7. #21
    Hammerdown Mod of Thunder josnroh's Avatar
    Join Date
    Feb 2003
    Location
    oHIo
    Posts
    17,126
    I Support ClubWRX
    Update: Ferrari releases statement on court ruling.

    Ferrari failed in its attempt to obtain an injunction from a French court to block the FIA World Motor Sport Council from introducing new Formula One regulations next season, including technical freedoms for teams choosing to operate under a $62 million (£40 million) budget cap.

    Lawyers representing the FIA and Ferrari argued their cases Tuesday afternoon in front of Judge Jacques Gondrand de Robert at the Tribunal de Grande Instance in Paris. The court issued its decision Wednesday, stating that Ferrari had offered "no valid reason" for the 2010 regulations not to be implemented.

    Ferrari is expected to appeal the ruling, which means that the matter is unlikely to be resolved before the May 29 entry deadline for the 2010 World Championship. Unless the maximum 13 teams apply before that date, the entry list will remain open, but on a first-come, first-served basis.

    Ferrari threatened to quit F1 if the new rules are introduced, on the basis that they effectively would create a two-tier series. Similar positions were then adopted by Renault, Toyota and both Red Bull teams. In a meeting with the Formula One Teams Association (FOTA) last week in London, FIA president Max Mosley made it clear that he also wanted one set of regulations for all--but insisted that this would be the new budget-cap regime.

    The Tribunal de Grande Instance is the nation's superior court with jurisdiction for civil matters, in which litigants are required to be represented by a French lawyer. For the FIA, Hugues Calvet told the court that neither Ferrari (nor any team) had jurisdiction to create or approve international motorsport regulations, which rest solely with the FIA. He added: "These regulations are vital to the survival of Formula One and are not discriminatory. They absolutely do not prevent Ferrari from signing up." Calvet dismissed the incentives on offer to teams accepting the budget cap as merely "a small carrot."

    Calvet backed up the FIA's arguments by producing a number of letters from companies with F1 aspirations, complaining that Ferrari's litigation was disrupting their plans and pointing out that there were only a few days before the closing date for entries for next season. All stated that they wished the decisions of the World Motor Sport Council would be respected.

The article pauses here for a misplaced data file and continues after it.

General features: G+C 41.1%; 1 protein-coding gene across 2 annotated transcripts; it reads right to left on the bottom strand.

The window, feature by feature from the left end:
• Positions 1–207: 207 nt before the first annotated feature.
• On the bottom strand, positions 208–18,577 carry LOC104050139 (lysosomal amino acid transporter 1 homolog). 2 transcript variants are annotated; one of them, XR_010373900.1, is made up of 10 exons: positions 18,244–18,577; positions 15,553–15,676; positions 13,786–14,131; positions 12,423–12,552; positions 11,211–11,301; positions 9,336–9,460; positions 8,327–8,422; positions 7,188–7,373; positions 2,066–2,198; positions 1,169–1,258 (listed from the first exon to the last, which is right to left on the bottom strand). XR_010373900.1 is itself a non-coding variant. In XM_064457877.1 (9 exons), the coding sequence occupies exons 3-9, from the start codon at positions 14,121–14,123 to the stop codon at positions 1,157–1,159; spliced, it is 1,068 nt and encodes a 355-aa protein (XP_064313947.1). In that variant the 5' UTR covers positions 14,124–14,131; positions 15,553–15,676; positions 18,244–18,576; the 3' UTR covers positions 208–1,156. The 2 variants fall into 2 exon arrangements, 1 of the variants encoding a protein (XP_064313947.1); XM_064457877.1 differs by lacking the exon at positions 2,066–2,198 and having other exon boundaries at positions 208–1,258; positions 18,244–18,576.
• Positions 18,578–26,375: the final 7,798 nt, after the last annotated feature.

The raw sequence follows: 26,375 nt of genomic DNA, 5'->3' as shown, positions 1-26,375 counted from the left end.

These companies were reported to be Campos Racing, Epsilon Euskadi, Formtech, iSport, Lola Cars International, RML (Ray Mallock Ltd.), USGPE and Wirth Research.

    Emmanuel Gaillard, the French lawyer representing Ferrari, had told the AFP news agency: "This is a coup de force [by the FIA] which involves changing the rules of the game. It's as if in the 100 meters, one [athlete] has to run 100 meters and another 80 meters, but the one who runs 80 meters has to carry a sack on his back. The FIA offered us a fait accompli. The annual budget of a big team is between 400 million and 500 million euros [$547 million to $684 million]. We're talking about a reduction in costs of 80 percent to 90 percent. It's quite simply impossible."

    Ferrari also claimed that it has had a right to veto proposed F1 regulations since 1998, but that this was being ignored by the FIA. The governing body countered by conceding that the Italian team had had such a right, but that it effectively surrendered it by becoming centrally involved in the formation of FOTA. The FIA also pointed out that Ferrari had an opportunity to exercise its veto in March and had not done so.

    FOTA, which last week left its meeting with Mosley and Bernie Ecclestone saying that it would propose a cost-saving alternative to the budget cap, is scheduled to convene in Monaco on Friday.

    PRESS RELEASE: Ferrari's reaction to court ruling

    Ferrari has noted the verdict of the Tribunal de Grande Instance with regards to the request to suspend with all haste the consequences of the decision taken by the FIA World Council on 29th April.

    The existence and validity of Ferrari’s right of veto, as sanctioned in a written agreement with the FIA Senate, were recognized by the Court, as was the fact that this dispute is of a contractual nature. Consequently, it was also recognized that the dispute was not a matter for the internal tribunal of the FIA, but rather a matter for normal civil courts. The Court believed that the right of veto should have been exercised during the World Council meetings of 17th March and 29th April. It therefore chose to let the civil law courts rule on the urgency of the matter.

    Such a decision, which is not prejudicial to the outcome of the matter, allows the FIA to impose on those teams entered in the 2010 world championship, regulations that have been drawn up unilaterally without respecting the agreed procedures. In the final analysis, Ferrari has been forced to use its right of veto, in defence of its own interests and those of all the teams participating in the Formula 1 World Championship.